Libyan city of Misrata reported to be secure after Gaddafi forces retreat
Thursday, March 24, 2011
Airstrikes in the Libyan city of Misrata are reported to have forced pro-government forces to retreat after a multi-day assault on the city.
Early on Wednesday, aircraft from allied countries began flying sorties over the city and dropping bombs. The strikes destroyed much of the equipment of government forces, including tanks and artillery, and after about twelve hours pro-Gaddafi troops retreated from the area.
All troops save individual snipers are reported to have left Misrata, marking the end of five days of attacks by government forces seeking to retake control of the city. The assault has reportedly killed close to a hundred people.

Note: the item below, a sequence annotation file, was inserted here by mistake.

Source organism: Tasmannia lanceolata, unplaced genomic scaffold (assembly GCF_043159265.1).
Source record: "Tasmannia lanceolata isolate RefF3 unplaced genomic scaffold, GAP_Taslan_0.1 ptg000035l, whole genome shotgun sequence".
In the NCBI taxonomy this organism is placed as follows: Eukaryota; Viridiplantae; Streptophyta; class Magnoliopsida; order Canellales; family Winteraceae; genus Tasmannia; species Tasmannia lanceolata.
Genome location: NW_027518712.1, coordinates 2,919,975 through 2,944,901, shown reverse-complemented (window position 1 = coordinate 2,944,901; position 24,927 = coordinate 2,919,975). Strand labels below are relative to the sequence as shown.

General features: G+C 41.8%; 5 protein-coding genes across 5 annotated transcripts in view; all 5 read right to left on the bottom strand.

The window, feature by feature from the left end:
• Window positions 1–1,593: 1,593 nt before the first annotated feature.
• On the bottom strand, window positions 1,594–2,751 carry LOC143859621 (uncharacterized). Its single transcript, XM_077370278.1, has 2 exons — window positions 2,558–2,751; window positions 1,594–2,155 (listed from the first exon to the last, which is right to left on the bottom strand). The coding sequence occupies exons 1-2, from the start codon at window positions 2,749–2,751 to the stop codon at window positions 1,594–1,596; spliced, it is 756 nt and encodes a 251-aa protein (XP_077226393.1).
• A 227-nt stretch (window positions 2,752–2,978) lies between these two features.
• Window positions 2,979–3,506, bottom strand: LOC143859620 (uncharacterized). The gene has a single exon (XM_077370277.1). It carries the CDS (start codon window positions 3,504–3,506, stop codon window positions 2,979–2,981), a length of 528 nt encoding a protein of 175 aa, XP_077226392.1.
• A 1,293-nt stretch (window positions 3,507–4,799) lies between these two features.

According to a witness, Mohammed Ali, who works at the main hospital, aircraft "bombed a lot of sites of the Gaddafi army. There is a former hospital where his tanks were based. All the tanks and the hospital were destroyed. A column of tanks was destroyed on the edge of the city. [...] All that is left is [sic] the snipers and our fighters can take care of them."
He went on to say that 94 people have died since government forces began their attack on the city, with more than 1,300 having been injured.
- "Libya: Allied air strikes secure Misrata for rebels" — The Guardian, March 23, 2011
- "Western aircraft launch strikes on Gaddafi's forces in Misrata" — Xinhua, March 23, 2011